While it's true that the process of diagnosis can be and often is a disempowering and alienating one - especially for children who may not have access to the info necessary to self-educate around the issues affecting their lives - these stereotypes, repeated in this way, do NOT facilitate a better understanding of such power dynamics and injustices or help to dissemble them, because they are, well, stereotypes. Like the stereotype that people with depression, bipolar disorder, and/or other mood disorders are inherently more artistically inclined than normative folks (see also: the moment in that video when the girl labeled "bipolar" rips her label off to reveal a t-shirt bearing the word "artist"), it's well-intentioned (usually) but serves to enforce a greater stigma and disempowerment for people actually dealing with these situations. This is especially risky when such stereotypes and oversimplifications masquerade themselves with progressive language and imagery as being liberationist and radical knowledge, because in doing so they "replace" and discourage the seeking and creation of ACTUAL liberationist and radical knowledge.

Diagnosis is a double-edged sword. It's something that can cut you, and something you can use to defend yourself in a world that stigmatizes and shames your way of thinking, feeling and doing things.

The way to deal with this is not to create further shame by offering up propaganda like this, which serves to (perhaps unintentionally, but still) direct existing shame at those who actively seek diagnoses and use their diagnoses as a tool for themselves. The way to deal with this is to understand the ROOT of the problem as being not diagnoses-as-labels, or diagnoses period, but a society which normalizes certain ways of functioning and oppresses anyone who does not conform to that, REGARDLESS OF WHETHER OR NOT those people seek and/or receive formal diagnoses. The way to deal with this is to understand what it means to live and/or "function" as a neuroatypical person in such a society - and to understand the benefits and joys (yes, some of us are leaders, some of us are artists, some of us are activists and revolutionaries and inventors and philosophers) AS WELL AS the struggles (some of us harm ourselves, some of us have trouble getting out of bed sometimes, some of us cry and yell and can't go outside and are deeply, life-disruptingly afraid of things that wouldn't cause a more normative person to blink) that that entails. We are anxious heroes, we are strength and limitation. Mental "illnesses" can be dis/abilities - yes, REAL DIS/ABILITIES - and dismissing them by saying (as is said in so many ways, overt and implied, every day of our lives) that it's just something in our heads, that we have a false consciousness, that we THINK it's difficult to deal with but we REALLY just need to embrace our true nature as ARTISTS and LEADERS, etc, is dismissive and insulting to neuroatypical people who often have to fight for our survival in a hostile world. It minimizes our pain and turns our joys into patronizing stereotypes.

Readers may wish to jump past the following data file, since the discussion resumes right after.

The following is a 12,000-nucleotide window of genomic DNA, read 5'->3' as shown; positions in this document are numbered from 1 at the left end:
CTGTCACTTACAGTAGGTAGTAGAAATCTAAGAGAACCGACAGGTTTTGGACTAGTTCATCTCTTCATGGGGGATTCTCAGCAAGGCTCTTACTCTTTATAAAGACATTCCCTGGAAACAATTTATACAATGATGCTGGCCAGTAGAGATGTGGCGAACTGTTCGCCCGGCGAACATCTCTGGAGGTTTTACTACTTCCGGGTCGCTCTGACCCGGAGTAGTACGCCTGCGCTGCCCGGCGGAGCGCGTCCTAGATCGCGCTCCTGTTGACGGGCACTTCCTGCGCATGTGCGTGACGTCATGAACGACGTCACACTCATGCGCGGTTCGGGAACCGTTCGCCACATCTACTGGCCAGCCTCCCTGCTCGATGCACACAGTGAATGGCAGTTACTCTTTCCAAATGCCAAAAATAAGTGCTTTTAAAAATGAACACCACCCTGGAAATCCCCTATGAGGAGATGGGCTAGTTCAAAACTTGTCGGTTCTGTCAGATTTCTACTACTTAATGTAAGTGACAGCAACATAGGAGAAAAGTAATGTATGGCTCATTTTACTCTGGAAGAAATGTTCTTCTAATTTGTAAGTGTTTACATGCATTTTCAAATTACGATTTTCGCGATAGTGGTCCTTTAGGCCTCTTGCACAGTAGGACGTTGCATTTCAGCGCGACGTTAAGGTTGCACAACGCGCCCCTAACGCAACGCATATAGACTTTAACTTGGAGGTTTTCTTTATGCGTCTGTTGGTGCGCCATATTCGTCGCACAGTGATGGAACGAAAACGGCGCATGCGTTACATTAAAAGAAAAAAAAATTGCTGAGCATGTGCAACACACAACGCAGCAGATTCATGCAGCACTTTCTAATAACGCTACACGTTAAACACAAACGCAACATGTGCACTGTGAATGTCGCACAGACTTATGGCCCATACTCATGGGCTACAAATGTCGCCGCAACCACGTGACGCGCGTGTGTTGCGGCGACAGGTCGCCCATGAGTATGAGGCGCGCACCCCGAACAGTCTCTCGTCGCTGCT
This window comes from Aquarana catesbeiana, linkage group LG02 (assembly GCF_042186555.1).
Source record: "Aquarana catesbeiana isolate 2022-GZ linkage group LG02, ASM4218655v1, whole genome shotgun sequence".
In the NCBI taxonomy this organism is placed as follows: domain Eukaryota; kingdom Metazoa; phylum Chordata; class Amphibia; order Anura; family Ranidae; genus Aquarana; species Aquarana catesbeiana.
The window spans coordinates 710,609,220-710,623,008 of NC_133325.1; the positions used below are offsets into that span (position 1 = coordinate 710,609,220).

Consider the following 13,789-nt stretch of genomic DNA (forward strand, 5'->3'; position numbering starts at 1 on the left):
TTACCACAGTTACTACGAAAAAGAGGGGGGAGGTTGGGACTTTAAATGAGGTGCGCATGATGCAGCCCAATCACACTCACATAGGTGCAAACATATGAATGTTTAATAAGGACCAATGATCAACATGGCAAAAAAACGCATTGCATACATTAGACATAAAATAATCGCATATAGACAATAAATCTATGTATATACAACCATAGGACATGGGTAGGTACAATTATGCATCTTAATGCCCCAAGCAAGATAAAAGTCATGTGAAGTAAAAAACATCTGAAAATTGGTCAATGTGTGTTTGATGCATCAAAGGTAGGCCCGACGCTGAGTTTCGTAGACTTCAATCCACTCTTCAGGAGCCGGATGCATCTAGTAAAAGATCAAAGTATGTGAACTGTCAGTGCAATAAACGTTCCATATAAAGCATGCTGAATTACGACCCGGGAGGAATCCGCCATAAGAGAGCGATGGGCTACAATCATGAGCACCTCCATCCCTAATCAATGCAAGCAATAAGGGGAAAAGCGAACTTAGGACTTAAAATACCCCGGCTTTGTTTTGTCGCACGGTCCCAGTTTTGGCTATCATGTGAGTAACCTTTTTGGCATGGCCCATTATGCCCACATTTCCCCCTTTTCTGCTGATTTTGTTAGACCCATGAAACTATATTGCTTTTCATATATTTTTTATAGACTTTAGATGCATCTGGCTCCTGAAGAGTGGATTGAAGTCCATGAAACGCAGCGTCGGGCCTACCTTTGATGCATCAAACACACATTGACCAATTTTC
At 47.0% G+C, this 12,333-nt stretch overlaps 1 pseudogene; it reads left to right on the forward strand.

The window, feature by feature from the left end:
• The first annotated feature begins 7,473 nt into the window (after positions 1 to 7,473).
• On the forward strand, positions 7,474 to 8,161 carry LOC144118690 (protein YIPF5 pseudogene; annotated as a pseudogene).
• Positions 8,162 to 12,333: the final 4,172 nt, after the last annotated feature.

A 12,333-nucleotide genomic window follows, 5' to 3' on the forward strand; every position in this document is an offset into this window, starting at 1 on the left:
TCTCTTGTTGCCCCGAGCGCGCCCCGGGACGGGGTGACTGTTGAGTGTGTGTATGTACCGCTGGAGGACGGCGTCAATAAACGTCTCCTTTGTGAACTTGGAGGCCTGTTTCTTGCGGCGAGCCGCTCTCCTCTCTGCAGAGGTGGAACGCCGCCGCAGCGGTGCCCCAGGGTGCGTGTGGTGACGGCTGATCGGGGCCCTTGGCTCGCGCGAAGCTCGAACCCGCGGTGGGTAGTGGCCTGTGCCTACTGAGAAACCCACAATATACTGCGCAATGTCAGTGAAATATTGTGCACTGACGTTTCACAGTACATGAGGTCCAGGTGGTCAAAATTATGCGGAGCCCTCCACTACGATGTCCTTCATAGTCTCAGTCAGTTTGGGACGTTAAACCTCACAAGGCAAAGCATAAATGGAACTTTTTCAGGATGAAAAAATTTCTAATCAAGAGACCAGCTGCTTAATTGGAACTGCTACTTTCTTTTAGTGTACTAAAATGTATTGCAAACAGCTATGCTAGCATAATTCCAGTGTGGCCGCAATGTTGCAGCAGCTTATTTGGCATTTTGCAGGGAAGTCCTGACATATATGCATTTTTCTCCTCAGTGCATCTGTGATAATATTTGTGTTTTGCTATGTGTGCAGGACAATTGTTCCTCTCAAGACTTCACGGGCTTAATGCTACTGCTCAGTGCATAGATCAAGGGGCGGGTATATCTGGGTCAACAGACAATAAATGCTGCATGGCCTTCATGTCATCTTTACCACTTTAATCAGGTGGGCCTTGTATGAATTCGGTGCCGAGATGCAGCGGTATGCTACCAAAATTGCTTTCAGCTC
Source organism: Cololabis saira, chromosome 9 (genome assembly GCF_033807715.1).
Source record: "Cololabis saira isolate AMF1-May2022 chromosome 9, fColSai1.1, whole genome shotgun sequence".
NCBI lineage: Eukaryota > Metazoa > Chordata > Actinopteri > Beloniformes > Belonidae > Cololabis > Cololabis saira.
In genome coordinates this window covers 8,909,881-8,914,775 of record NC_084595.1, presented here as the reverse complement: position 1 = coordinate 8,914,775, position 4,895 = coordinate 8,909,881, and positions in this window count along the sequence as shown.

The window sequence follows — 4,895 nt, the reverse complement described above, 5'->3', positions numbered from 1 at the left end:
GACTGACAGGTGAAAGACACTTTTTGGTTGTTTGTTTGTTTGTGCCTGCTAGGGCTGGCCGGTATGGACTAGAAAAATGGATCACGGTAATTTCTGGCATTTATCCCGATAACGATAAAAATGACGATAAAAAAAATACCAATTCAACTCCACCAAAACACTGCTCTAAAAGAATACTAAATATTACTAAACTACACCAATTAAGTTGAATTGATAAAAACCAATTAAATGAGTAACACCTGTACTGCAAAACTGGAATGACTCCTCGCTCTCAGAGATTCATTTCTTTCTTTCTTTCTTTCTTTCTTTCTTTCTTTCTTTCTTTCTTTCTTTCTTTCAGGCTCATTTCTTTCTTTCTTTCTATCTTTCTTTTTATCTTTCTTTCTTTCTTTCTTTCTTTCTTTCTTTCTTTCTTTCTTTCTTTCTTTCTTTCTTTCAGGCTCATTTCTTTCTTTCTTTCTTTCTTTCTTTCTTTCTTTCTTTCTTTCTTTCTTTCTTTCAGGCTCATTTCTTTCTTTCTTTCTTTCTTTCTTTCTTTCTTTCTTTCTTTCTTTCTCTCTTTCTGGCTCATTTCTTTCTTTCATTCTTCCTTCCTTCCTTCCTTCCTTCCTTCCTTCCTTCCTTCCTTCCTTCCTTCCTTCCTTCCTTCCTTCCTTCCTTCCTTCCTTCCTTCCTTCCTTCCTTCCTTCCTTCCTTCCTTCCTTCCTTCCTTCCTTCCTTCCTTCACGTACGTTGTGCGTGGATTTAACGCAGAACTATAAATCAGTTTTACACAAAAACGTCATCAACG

But it does not make us more free.

Freedom means the ability to self-educate, it means access to knowledge, it means being empowered to make informed decisions about what goes into your body - whether that's herbal supplements or pharmaceutical meds or rays from a sun lamp or WHATEVER - and having the autonomy to refuse treatments you don't want. It means being afforded the legitimacy as a human being that is necessary to have your choices and your self-determination respected, whether or not your self-determination includes phrases like "obsessive-compulsive disoder" OR "organizer" OR BOTH - it means an understanding that you CAN BE both, and you can be more, if you want, and none of those things necessarily preclude others or define who you are all by themselves, but they are all as relevant to who you are as you know them to be. It means not having to choose between asking for what you need and losing the respect of the people you're close to. It means respect for the full expression of your humanity - not having to be the Model Neuroatypical Person all the time, lest you cross the line and be vilified as "crazy" for refusing meds, or as an ignorant anti-radical fool for taking them.

When all of this is understood, not just by individuals but on a systemic level, then maybe we will be getting somewhere. But videos like this one are not going to get us there. They just aren't.

So put THAT in a two-minute propaganda video and tell me about my life.
voltairine: (Default)
CTV News - watch the video for February 14th, we get a quick mention (also: OMG I'M ON TV? aaaaaaaaaahhhhhhh) starting at about 11:40.

APTN - coverage of the Sisters In Spirit demo in Ottawa is the first segment, coverage of our demo is about 5 minutes in. (STILL ON TV, WHAT IS THIS SHIT, NO DON'T SHOW MY INTERVIEW I AM A HORRIBLE INARTICULATE TROLLTHING WHAT ARE YOU DOING) (The video is the February 14th video, again.)